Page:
The downside of summer – other than the endless hot, dry weather, which is not as much fun as you might imagine, and the constant dual risk of sunburn and heatstroke – is fire season. So many things can start a bushfire: a cigarette tossed out a car window by a clueless tourist, an unmanaged BBQ, a freak lightning storm (sadly not accompanied by a summer rain), a spark from an angle-grinder, a gum tree overheating in the 40+ degree (celcius) weather and spontaneously combusting due to the oils it exudes into the air, …
It doesn’t matter, at the end of the day, how they start though. What matters is the broadcast text message from the Department of Fire & Emergency Services saying ‘bushfires in your area, prepare to evactuate or actively defend’. The nervous wait while you hope that its a small fire, that its easily contained, that the wind dies down. The neighbour who tells you that this happens every year, and three years ago it got close enough that they could see the flames on the ridge. What matters is making the decision to leave the house, just in case, because there are fires north, south, and west of you and the wind is picking up and blowing east. Driving through the road blocks as they’re being set up to prevent people going where you just came from.
Fire season is scary.
WA hasn’t had any fire tornadoes (yet) but just plain old fires are still scary. Five people have died already this summer in the fires in Esperance, on the south coast. At the moment we have the relatively easy evacuation option of packing the cats into the car and driving to my parents house, but the more animals we get the harder that decision will be. How hard must it be for people with horses, or cattle, if I felt bad about leaving our week old guinea fowl keets and our chickens?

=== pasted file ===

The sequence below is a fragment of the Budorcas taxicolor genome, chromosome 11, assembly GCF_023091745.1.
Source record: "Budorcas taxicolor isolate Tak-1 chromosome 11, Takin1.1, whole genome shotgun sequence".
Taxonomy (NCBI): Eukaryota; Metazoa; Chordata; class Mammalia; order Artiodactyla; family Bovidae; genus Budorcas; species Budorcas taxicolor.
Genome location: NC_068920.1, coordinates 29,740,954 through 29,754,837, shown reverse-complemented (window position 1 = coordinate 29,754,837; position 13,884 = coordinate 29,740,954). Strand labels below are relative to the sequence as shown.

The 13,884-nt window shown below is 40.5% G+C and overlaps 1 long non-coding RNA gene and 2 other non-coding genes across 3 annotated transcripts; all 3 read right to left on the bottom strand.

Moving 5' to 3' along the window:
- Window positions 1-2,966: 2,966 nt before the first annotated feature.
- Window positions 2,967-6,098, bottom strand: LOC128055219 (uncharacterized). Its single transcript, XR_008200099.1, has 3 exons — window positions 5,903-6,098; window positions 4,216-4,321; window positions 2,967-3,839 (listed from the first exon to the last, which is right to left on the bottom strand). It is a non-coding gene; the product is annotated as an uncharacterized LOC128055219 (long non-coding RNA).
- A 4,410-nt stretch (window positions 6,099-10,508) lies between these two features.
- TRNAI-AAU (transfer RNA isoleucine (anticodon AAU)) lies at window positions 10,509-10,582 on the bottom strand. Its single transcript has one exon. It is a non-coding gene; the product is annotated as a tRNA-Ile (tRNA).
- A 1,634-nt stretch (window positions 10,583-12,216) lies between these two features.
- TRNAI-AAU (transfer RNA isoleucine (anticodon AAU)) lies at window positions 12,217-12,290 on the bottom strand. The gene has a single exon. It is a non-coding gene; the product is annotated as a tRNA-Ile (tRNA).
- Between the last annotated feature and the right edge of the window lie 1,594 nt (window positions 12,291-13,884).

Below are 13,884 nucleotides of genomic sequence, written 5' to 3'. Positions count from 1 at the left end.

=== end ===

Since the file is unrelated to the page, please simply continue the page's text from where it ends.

We left on Sunday evening. It looks like we can probably go home tonight. The fires have been downgraded to “advice” level (no current danger to lives or homes but watch for changes to conditions and have a plan for what to do if conditions worsen) rather than “emergency” (extreme threat to lives and homes) or “watch and act” (threat to lives and homes, leave now or prepare to actively defend).
In spite of the risks, the fires have (so far) not actually approached our house. The roads were closed but as of this morning there have been no fatalities from this fire, and only one house and two sheds have been lost. And having had a big burn this earlky int he season, we’re much less likely to see another big, dangerous fire in this area this summer, because evrything flammable has already burned off.
Makes you think, though. Without the fire fighters, and the air support planes and helicopters watching the spread & direction of the fire front and dumping water on it, fires like that would just blaze through an entire district. leaving ash and scorchmarks behind them. Moral of the story: this is not the place to wait out the zombie apocalypse if civilisation (and its associated benefits, like fire fighters and roads and early warning systems) fail.